We humans love comfort, but this is not a comfortable Gospel and it is not a comfortable call to be a missionary. People will reject you. They will cuss at you, threaten you, interrogate you, bash on everything you believe and hold dear. Particularly as a sister, they will tell you that you are oppressed and taking part of society that has no appreciation for women and is unfair and unequal in its treatment and opportunities. It does not matter how prepared you are. Your heart will break as a missionary on a daily basis, because of the words and actions that will surround you. 

It hurts to be a missionary. 

But God knew that these things would happen, and more than that- they are necessary. A broken heart leads us to our Savior and that is what I was lacking. I realized very recently that I do not know my Savior. I have been preaching things that I profess to believe, but I have no hope in. I believe that hope and comfort and miracles can come to others, but I do not believe it for myself, or at least I didn't for a very long time. That, in part, is why everything began to crumble about me. My heart had to be broken in order for me to find my Savior and to experience the things that I have been called to preach. 

My heart still hurts. I'm afraid to have so much responsibility for the salvation of souls resting upon my shoulders, but I do have a little more confidence in the ability and power of my Lord. I know that God called me to serve in this capacity and He would not have done so if I was incapable. I have felt the despair and anguish that comes from transgression and rejecting God and being utterly and completely alone, and I have no desire for my brothers and sisters to experience that same pain if they can avoid it.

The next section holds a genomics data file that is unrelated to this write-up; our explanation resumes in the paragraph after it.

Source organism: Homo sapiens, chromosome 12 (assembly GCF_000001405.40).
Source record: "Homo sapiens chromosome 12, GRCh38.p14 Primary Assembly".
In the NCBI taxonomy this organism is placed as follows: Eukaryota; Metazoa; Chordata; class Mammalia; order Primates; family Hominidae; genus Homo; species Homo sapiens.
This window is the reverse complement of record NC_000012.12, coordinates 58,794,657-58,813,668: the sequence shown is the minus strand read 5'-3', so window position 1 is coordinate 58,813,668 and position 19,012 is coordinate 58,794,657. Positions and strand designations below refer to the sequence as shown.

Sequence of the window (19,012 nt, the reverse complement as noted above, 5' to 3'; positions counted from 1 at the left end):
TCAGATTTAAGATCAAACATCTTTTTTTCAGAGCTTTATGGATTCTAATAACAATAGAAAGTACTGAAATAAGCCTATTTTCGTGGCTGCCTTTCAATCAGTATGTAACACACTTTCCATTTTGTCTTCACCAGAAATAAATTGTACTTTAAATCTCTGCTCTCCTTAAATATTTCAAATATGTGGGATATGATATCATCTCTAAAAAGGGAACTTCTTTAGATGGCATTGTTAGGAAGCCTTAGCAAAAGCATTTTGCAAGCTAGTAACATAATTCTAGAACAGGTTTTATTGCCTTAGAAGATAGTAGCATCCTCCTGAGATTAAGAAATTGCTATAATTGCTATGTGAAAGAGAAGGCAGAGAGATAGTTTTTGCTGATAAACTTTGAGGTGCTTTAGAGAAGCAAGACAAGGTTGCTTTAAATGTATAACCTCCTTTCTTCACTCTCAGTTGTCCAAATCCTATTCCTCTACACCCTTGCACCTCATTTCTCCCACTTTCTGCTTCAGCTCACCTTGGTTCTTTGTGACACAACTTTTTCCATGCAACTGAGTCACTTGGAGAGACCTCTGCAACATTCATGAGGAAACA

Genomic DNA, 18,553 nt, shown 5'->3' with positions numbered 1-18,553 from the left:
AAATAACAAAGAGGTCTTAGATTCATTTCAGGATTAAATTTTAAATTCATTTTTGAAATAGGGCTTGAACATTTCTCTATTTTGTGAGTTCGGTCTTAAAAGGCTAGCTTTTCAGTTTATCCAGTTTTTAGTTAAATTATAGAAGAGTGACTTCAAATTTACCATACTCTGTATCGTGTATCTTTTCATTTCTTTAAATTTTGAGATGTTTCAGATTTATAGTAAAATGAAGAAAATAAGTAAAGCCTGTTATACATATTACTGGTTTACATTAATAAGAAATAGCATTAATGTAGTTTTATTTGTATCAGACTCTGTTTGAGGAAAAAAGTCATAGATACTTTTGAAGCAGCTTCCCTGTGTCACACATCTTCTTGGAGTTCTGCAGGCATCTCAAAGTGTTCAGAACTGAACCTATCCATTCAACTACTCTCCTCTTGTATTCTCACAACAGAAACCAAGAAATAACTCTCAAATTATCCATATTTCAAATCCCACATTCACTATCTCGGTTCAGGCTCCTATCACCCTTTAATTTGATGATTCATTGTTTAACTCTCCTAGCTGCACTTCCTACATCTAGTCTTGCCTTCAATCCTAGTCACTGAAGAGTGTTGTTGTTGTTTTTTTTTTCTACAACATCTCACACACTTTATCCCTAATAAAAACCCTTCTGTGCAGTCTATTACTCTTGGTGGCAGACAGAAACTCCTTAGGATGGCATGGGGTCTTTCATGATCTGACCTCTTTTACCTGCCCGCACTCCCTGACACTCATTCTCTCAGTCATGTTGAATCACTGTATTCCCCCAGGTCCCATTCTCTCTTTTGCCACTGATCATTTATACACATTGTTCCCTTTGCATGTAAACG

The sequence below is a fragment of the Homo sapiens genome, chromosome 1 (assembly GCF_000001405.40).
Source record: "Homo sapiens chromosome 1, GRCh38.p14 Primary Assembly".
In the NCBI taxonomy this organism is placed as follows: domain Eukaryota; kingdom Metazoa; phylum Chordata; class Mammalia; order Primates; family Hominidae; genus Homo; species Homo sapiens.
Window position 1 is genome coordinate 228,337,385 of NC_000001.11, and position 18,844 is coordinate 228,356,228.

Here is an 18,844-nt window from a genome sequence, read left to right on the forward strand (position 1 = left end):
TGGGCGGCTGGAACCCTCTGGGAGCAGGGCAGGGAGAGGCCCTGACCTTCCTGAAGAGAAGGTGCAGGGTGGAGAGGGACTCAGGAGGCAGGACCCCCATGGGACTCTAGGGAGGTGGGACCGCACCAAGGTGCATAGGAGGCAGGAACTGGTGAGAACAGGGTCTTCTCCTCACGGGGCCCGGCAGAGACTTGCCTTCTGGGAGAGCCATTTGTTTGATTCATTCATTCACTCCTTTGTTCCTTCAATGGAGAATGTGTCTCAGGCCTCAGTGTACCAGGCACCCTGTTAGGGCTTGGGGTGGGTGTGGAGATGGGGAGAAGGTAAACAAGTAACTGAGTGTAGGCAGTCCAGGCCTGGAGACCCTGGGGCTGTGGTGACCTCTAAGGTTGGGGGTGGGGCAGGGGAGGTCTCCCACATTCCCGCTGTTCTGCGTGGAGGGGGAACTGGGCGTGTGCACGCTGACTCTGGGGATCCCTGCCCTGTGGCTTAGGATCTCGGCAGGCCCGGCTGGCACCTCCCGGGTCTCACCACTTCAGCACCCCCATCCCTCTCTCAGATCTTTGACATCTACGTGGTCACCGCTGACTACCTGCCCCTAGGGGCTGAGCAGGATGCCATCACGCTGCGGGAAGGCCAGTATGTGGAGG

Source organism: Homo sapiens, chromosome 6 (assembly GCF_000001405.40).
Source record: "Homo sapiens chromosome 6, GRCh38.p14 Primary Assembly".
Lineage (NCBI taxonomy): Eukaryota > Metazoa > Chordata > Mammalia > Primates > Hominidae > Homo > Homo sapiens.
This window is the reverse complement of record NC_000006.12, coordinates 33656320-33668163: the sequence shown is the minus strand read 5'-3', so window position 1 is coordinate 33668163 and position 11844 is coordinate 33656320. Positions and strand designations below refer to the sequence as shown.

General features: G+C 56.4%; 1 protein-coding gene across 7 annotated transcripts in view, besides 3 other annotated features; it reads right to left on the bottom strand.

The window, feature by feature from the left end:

In some small way, I've come to understand the feelings that the sons of Mosiah felt as they pleaded with their father to go into the "mission field". Mosiah 28: 3-4 reads:
3 ... the very thoughts that any soul should endure endless torment did cause them to quake and tremble.

 4 And thus did the Spirit of the Lord work upon them, for they were the very vilest of sinners. And the Lord saw fit in his infinite mercy to spare them; nevertheless they suffered much anguish of soul because of their iniquities, suffering much and fearing that they should be cast off forever.

I profess in no way that I am like these great missionaries, but I do have hope that through me God might work some mighty miracle that will soften the hearts of those in Indiana. And not only do I hope that their hearts will be softened, but that mine might be as well. 

In the close of their letter, my friend reminded me, "Be patient... With God and especially in yourself. Take one step at a time and let faith move your feet until one day soon, you can dance again. You can do this." 

God will never ask something of you that you cannot accomplish. 
 
I love you all and I hope you all can rely on the Lord more effectively than I have. Remember, "Whom the Lord calls He qualifies."

Sister Ruth